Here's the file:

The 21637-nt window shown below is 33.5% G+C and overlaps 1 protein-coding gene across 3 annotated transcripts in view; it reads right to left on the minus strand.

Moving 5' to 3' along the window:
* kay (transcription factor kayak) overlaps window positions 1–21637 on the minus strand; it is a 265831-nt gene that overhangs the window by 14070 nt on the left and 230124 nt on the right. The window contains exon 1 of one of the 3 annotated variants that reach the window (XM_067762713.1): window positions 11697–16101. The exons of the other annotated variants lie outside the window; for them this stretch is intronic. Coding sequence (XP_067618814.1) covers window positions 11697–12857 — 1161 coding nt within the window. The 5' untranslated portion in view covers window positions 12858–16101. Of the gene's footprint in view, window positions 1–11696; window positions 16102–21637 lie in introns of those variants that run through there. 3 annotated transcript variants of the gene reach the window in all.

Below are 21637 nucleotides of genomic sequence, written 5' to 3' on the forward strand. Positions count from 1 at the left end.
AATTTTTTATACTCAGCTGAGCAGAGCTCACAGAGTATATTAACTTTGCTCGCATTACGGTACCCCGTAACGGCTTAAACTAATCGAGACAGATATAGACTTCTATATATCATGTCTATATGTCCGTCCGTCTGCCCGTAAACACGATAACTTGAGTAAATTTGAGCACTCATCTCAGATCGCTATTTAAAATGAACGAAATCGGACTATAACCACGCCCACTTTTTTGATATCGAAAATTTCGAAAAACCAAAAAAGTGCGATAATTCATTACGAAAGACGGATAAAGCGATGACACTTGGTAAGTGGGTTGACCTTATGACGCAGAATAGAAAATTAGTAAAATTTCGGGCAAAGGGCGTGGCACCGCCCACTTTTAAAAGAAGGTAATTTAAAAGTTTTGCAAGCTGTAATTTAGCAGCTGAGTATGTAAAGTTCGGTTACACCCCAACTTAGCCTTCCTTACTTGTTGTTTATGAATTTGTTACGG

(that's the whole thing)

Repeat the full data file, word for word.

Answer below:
The 21637-nt window shown below is 33.5% G+C and overlaps 1 protein-coding gene across 3 annotated transcripts in view; it reads right to left on the minus strand.

Moving 5' to 3' along the window:
* kay (transcription factor kayak) overlaps window positions 1–21637 on the minus strand; it is a 265831-nt gene that overhangs the window by 14070 nt on the left and 230124 nt on the right. The window contains exon 1 of one of the 3 annotated variants that reach the window (XM_067762713.1): window positions 11697–16101. The exons of the other annotated variants lie outside the window; for them this stretch is intronic. Coding sequence (XP_067618814.1) covers window positions 11697–12857 — 1161 coding nt within the window. The 5' untranslated portion in view covers window positions 12858–16101. Of the gene's footprint in view, window positions 1–11696; window positions 16102–21637 lie in introns of those variants that run through there. 3 annotated transcript variants of the gene reach the window in all.

Below are 21637 nucleotides of genomic sequence, written 5' to 3' on the forward strand. Positions count from 1 at the left end.
AATTTTTTATACTCAGCTGAGCAGAGCTCACAGAGTATATTAACTTTGCTCGCATTACGGTACCCCGTAACGGCTTAAACTAATCGAGACAGATATAGACTTCTATATATCATGTCTATATGTCCGTCCGTCTGCCCGTAAACACGATAACTTGAGTAAATTTGAGCACTCATCTCAGATCGCTATTTAAAATGAACGAAATCGGACTATAACCACGCCCACTTTTTTGATATCGAAAATTTCGAAAAACCAAAAAAGTGCGATAATTCATTACGAAAGACGGATAAAGCGATGACACTTGGTAAGTGGGTTGACCTTATGACGCAGAATAGAAAATTAGTAAAATTTCGGGCAAAGGGCGTGGCACCGCCCACTTTTAAAAGAAGGTAATTTAAAAGTTTTGCAAGCTGTAATTTAGCAGCTGAGTATGTAAAGTTCGGTTACACCCCAACTTAGCCTTCCTTACTTGTTGTTTATGAATTTGTTACGG